Reflections on Albert Hung’s Sermon “The Sinner’s Friend”
By Juan Zung
Sometimes being right isn’t really the point. Sometimes being right isn’t even right.
In the case of gay rights, the fight is already over. Americans, ever devoted to the principles of freedom and opportunity, have reached a tipping point. Larger systems will take time to work out the details. But we see, in pure numbers, even among evangelical and conservative young people, the change has already happened. People accept that LGBT Americans deserve the same rights as straight ones.  This, I believe, is the right position.
The problem, and it’s a big problem, is that a lot of people that we still love still aren’t there yet, and might never get there. They still hold what many of us consider to be wrong and bigoted ideas.
I’m actually lucky. My parents have a “live-and-let-live” approach to other peoples’ love lives. They’d never interfere with who’s marrying who. It’s not a moral position, but, as they’ve told me, they just don’t want to be responsible for someone else’s future.
But other folks, like my spouse, have overtly anti-gay activist parents. Parents that lament her pro-gay positions and have engaged her in emotional debates on the politics, theology and morality of homosexuality. It’s easy for me to just write them off.
By Albert Hung
Not a week goes by without a friend sharing some kind of personal struggle with me. Some are struggling with terminal illnesses. Others are going through painful divorces. Some are battling demons from their past. Others are facing them in the present. Stories of betrayal, abuse, failed relationships, deep-seated anger, identity crisis – over my ten years in pastoral ministry, I’ve been entrusted with many secrets.
I’ve learned two things about pain:
- Everybody hurts.
- Christians are notoriously bad at helping hurting people.
By Juan Zung
Last Sunday, Pastor Albert preached about “Vision Sunday!” A vision where church is a party. Where church is fun!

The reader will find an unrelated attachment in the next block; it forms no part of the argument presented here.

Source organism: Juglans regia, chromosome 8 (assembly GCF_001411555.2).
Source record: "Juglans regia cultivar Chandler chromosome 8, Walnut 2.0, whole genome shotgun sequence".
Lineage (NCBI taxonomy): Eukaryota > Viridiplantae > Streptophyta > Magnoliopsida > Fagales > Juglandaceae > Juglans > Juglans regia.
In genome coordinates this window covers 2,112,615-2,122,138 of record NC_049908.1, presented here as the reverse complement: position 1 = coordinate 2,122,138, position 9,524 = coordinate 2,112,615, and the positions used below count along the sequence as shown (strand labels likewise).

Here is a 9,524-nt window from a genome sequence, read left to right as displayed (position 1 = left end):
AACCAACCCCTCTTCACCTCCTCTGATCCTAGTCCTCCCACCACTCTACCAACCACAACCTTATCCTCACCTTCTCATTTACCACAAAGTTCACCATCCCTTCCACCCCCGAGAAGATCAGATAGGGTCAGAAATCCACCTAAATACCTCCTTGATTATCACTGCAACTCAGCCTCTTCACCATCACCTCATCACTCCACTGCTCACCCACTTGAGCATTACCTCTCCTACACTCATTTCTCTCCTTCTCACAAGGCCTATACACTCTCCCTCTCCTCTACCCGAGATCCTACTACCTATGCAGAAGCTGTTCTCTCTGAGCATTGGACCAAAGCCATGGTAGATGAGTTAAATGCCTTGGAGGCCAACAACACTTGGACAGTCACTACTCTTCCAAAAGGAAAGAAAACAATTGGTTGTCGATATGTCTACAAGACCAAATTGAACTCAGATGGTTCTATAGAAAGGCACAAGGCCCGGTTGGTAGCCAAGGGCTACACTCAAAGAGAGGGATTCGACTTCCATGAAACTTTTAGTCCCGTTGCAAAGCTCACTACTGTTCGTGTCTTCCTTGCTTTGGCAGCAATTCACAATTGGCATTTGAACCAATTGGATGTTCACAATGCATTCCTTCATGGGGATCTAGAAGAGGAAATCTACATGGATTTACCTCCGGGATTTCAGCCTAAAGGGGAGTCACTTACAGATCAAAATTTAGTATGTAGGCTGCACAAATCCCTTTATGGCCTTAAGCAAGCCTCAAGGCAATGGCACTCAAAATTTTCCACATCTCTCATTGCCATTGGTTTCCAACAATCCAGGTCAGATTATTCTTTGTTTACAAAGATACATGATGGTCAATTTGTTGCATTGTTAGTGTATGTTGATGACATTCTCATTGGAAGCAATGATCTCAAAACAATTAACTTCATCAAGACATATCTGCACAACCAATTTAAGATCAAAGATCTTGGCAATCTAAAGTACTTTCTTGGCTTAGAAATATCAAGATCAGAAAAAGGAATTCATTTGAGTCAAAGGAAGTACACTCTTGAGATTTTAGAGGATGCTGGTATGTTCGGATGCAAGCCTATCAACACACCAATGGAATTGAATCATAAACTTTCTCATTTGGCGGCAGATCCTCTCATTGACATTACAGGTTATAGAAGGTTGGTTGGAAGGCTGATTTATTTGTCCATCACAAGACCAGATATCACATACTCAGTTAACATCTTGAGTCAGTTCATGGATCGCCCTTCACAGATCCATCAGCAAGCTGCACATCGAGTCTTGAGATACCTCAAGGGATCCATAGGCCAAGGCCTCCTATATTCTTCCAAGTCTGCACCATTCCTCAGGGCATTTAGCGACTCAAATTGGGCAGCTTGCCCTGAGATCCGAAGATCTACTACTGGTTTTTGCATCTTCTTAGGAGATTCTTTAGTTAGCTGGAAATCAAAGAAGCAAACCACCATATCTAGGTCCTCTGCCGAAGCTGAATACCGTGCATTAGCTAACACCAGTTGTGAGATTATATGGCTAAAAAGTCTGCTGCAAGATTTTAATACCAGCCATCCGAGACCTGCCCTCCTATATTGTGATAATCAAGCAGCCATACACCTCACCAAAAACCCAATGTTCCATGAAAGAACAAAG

But what exactly is a fun church?
And how does one make a church fun?
Big questions. I don’t have the answers. But I googled it. And found some interesting stuff.
By Albert Hung
Tony Reinke posted a blog recently that caught my attention called Why We Click Stupid Links.
So I clicked it.
By Albert Hung
I’m having what you’d call a crisis of faith.
Yesterday, our church family embarked on a 21 day period of fasting and prayer. This has become an annual ritual for us at the start of each New Year. The Christian life is a life of self-denial. We are defined not only by what we do, but by what we choose not to do. When we say “yes” to some things, we must by necessity say “no” to other things. The discipline of fasting is a practical means by which we hone our ability to say “no,” and invite God to recalibrate our hearts and refresh our spirits.
This year, I’ve chosen to fast from media and merchandise – no non-work related internet usage, television, or other media, and no non-essential spending. As a result, it’s been quieter around the house. Less noise from the world. More time to be alone with my thoughts. And as is always the case when I fast, a gnawing sense of emptiness begins to overtake me.